Prime Minister Stephen Harper is determined to send back the some 200 American asylum-seekers who have fled the Iraq war.
Toronto, Canada – Canada has long been a haven for Americans escaping their wars.
During the American Revolutionary War in the late 1700s, an estimated 50,000 colonists who wanted to remain loyal to Britain fled north to what would later become Canada. Thousands more crossed the border during the Civil War, using an underground railroad that led escaped slaves to freedom.
Get our free emails
Canada’s role as a sanctuary during the Vietnam War is well known. The conflict spurred an estimated 50,000 Americans old enough for military service to immigrate north, according to sociologist John Hagan, author of “Northern Passage: American Vietnam War Resisters in Canada.” Hagan was among the draft dodgers and military deserters that did so.
Many Canadians would consider this tradition a noble one. But it has come to an end.
Since the U.S. invasion of Iraq in 2003, some 200 American soldiers have fled to Canada looking for asylum. The Conservative government of Prime Minister Stephen Harper is determined to send them back.
Most war resisters in Canada are in hiding. The few who have applied for refugee status have been turned down and ordered deported.
Two have so far been sent back: Robin Long, of Boise, Idaho, was convicted of desertion by a military court in August 2008, sentenced to 15 months in military prison and given a dishonorable discharge; Cliff Cornell, of Mountain Home, Ark., pleaded guilty to desertion in April and received a year sentence and a bad conduct discharge.
To avoid a similar fate, deserter Rodney Watson, a native of Kansas City, was given sanctuary at Vancouver’s First United Church on Sept. 18, a day after his request for refugee status was denied. Church officials say Watson can stay as long as he likes.
On Christmas Eve, Watson published a letter in the Toronto Star. He said he joined the army “for financial reasons” in 2004, after losing his job. A recruiter, he says, promised he could work as a cook and stay out of combat duty.
However, once deployed to Iraq in 2005, he spent a year scanning vehicles and civilians for explosives. He says he witnessed incidents where American soldiers treated Iraqis in a racist and physically abusive way.
Back in the U.S., he was told he would be “stop-lossed” — redeployed to Iraq and forced to stay beyond the time he signed on for. He fled to Vancouver in 2007 and has since fathered a son with a Canadian he plans to marry.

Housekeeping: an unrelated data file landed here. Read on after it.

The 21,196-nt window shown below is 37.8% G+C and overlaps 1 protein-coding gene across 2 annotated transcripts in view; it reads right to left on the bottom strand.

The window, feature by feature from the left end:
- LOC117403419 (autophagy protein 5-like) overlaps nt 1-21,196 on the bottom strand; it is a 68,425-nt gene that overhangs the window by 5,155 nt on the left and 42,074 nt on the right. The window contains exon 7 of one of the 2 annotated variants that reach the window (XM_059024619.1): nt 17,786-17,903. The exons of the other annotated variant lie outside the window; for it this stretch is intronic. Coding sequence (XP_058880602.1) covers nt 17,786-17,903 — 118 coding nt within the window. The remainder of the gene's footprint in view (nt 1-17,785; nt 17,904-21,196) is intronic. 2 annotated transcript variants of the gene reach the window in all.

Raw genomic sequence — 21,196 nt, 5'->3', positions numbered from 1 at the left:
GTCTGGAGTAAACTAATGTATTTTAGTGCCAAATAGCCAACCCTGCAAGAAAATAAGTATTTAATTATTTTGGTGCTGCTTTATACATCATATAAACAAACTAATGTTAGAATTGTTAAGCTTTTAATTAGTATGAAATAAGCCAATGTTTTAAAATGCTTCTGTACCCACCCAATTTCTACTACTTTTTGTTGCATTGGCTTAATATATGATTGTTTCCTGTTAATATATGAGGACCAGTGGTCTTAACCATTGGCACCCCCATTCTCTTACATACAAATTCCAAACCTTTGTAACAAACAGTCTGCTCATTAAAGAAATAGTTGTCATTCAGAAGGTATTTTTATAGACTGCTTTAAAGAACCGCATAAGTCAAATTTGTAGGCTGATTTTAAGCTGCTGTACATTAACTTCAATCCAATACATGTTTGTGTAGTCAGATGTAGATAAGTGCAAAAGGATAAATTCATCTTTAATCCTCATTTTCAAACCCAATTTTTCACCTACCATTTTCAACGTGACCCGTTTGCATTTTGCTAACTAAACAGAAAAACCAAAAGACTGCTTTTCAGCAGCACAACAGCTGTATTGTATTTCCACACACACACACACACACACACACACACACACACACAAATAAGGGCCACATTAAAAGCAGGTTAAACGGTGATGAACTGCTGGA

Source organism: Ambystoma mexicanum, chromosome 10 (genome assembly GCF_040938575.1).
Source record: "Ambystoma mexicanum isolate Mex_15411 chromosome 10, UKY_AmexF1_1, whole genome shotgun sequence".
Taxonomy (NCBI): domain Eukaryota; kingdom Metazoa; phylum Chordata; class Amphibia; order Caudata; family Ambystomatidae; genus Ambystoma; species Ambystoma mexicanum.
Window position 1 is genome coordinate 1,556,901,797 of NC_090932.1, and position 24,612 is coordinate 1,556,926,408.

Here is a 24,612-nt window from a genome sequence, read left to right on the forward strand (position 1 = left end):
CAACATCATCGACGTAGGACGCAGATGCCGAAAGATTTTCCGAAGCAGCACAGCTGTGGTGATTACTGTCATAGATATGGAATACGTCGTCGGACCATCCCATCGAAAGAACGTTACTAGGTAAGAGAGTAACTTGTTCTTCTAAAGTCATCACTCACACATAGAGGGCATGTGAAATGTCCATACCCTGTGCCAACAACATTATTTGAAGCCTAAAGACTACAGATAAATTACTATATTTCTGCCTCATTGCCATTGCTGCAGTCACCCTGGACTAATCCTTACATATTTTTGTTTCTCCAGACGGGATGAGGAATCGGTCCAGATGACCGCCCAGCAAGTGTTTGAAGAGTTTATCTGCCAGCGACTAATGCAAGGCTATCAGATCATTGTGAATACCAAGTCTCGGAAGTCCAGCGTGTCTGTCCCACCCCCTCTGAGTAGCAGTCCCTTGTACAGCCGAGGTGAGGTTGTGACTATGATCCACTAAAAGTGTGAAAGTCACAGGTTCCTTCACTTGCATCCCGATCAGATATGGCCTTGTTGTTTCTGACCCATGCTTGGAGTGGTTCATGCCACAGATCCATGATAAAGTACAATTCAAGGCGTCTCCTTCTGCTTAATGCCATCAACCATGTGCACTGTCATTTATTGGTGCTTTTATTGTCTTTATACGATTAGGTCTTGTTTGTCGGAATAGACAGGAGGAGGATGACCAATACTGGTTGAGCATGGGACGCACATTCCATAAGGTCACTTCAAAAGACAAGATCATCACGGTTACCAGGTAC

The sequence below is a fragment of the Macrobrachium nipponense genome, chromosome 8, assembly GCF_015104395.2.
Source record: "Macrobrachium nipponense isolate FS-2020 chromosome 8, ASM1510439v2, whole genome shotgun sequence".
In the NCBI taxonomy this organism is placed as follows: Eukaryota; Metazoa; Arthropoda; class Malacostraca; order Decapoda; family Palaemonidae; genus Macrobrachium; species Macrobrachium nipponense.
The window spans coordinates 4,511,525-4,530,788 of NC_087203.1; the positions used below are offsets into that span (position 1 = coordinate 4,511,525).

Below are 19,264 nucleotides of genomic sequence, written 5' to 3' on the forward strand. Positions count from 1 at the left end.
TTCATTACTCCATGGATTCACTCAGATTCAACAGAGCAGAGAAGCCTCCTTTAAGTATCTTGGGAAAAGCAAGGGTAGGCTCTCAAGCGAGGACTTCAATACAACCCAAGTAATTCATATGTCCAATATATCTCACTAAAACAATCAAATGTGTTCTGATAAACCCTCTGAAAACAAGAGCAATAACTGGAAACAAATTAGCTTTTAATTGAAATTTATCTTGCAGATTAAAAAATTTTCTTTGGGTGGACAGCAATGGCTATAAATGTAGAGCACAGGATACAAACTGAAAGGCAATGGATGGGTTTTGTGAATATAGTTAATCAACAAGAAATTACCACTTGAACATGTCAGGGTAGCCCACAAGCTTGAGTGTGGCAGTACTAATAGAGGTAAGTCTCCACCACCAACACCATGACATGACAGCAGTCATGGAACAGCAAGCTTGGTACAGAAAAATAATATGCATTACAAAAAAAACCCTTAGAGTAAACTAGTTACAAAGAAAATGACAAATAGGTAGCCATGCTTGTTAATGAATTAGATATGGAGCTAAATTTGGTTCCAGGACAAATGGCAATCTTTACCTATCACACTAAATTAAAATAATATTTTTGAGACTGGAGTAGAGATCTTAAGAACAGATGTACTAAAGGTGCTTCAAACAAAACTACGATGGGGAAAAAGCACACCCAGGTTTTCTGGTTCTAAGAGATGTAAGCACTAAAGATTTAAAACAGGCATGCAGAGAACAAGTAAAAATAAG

“I think being punished as a prisoner of conscience for doing what I felt morally obligated to do is a great injustice,” he wrote of his failure to receive refugee status.
“I appeal to the Canadian government to honor your country’s great traditions of being a place of refuge from militarism and a place that respects human rights by supporting my decision, and the decisions taken by my fellow resisters to refuse any further participation in this unjust war,” he added.
Resisters commonly describe themselves as conscientious objectors to an unjust war, one launched on false pretext, without the backing of the United Nations. Amnesty International Canada describes freedom of conscience as a fundamental human right, protected by international treaties.
Stephen Harper, when in opposition, supported the Iraq war. Now he says it was “absolutely an error.” But that doesn’t cut war resisters any slack with his government.
“Being a deserter from voluntary military service in a democracy does not, in anyway, meet the standard international U.N. definition of a refugee,” Immigration Minister Jason Kenney told reporters recently.
On another occasion, he said: “We’re not talking about draft dodgers, we’re talking about resisters. We’re talking about people who volunteer to serve in the armed forces of a democratic country and simply change their mind to desert — and that’s fine, that’s the decision they have made, but they are not refugees.”
Kenney has backed decisions made by the Immigration and Refugee Board — whose adjudicators are appointed by the government — and shrugged off widespread support to have the resisters stay.
An Angus Reid poll from June 2008 said 64 percent of Canadians favored giving these U.S. soldiers the opportunity to remain in Canada as permanent residents.
Harper’s minority government is also disregarding two non-binding motions passed by a majority of Members of Parliament — in June 2008 and again in March — calling on the government to stop all deportation proceedings and allow resisters to stay.
A private member’s bill that would have bound the government to do so was stalled when Harper suspended Parliament last week until March 3. Bills presented by individual Members of Parliament have significantly fewer chances of being approved than government sponsored bills.
The Vietnam War years in Canada were a time of active nationalism. The Liberal governments of the day made a point of demonstrating the country’s sovereignty, and its autonomy from American policy. Those days are long gone.
Since 2003, when then-Prime Minister Jean Chretien refused to join the Iraq war, successive Liberal and Conservative governments have bent over backward to assure American administrations that Canada isn’t a weak link in the “war on terror.” American war resisters are one of the groups paying the price.
Editor’s note: This story has been corrected. The private member’s bill on deportations has stalled, not died. In addition, Cliff Cornell received his sentence in April 2009.